Modifications have been made to the RFP process, but there is still a concern that the competitiveness of the process is unfairly balanced. This concern was reinforced in a report from the Auditor General in the fall of 2009 that assessed the OECM. The report demonstrated that there are significant risks that were overlooked in the creation of OECM. One of the noted concerns was low supplier participation. According to the report, SMEs are unable to access OECM due to the shear size of the RFPs and the stipulations of the RFPs being issued by the organization.

While the government should be commended for seeking ways in which the procurement of goods and services is conducted in a manner that saves money and reduces expenses, the process of procurement should not be prohibitive to SMEs across Ontario. In addition there should be considerable metrics to determine the actual savings that the Ontario government is making through a modified supply-chain management process. In doing so the provincial government will be able to be both accountable and ensure competitiveness integrity when it comes to the OntarioBuys program.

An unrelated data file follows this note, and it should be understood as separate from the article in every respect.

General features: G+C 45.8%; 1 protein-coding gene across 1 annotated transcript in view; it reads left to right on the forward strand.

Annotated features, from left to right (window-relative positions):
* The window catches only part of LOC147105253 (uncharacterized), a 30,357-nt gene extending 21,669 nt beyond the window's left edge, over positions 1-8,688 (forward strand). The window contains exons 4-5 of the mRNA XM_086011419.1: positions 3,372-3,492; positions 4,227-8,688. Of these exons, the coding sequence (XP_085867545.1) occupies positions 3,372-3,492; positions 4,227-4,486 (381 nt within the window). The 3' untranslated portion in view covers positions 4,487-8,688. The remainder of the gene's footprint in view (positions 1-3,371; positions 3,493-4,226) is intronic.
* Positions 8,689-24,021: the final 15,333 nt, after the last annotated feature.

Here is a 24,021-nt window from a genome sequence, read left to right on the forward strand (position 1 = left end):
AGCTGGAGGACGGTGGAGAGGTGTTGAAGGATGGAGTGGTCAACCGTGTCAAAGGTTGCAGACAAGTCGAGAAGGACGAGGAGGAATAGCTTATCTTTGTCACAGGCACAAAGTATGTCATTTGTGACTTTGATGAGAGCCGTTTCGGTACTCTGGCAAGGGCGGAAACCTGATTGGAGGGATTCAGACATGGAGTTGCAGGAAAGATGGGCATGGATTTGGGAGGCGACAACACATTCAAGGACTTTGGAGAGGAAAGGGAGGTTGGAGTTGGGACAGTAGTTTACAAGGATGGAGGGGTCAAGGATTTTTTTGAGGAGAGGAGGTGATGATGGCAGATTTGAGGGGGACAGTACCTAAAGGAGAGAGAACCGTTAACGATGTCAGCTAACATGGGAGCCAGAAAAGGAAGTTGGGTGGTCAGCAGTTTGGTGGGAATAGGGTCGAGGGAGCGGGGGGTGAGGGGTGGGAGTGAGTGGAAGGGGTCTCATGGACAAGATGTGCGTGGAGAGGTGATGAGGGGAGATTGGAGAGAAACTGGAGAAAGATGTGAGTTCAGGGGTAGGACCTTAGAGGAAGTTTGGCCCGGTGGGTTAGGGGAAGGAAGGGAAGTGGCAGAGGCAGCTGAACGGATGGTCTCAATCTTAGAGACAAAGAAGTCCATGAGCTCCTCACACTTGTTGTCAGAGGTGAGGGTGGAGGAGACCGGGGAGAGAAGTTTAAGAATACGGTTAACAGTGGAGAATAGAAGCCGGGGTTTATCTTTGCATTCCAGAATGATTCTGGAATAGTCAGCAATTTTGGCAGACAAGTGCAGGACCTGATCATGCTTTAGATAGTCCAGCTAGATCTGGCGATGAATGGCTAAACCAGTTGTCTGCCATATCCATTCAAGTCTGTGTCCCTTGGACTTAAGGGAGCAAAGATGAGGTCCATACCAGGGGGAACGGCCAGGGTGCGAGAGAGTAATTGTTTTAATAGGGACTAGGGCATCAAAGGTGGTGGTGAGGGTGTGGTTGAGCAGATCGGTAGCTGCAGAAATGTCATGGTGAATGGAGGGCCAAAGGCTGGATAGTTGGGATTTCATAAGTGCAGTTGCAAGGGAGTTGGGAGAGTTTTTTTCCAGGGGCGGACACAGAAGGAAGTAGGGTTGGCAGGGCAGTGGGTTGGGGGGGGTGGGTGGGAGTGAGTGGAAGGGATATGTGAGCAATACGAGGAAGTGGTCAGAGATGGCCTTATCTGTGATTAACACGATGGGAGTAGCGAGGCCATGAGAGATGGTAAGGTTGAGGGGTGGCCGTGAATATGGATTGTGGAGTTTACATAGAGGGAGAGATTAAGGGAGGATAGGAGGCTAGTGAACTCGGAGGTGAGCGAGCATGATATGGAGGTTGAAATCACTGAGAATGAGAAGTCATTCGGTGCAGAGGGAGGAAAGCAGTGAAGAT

The Ontario Chamber of Commerce urges the Government of Ontario to:

1.    Include private sector representation on the boards of all shared-services organizations operating under OntarioBuys.

2.    Immediately develop monitoring guidelines to assist OntarioBuys staff as they conduct oversight of project funding;

3.    Mandate performance metrics for the OntarioBuys program and its shared-service organizations as a means to measure the actual return on investment compared to the realized cost savings and leveraged efficiencies.

4.    Mandate OntarioBuys and its SSOs to create a clear dispute resolution mechanism.

5.    Immediately initiate consultations with business to develop proper guidelines that address the concerns raised by the Auditor General in its review of the OECM.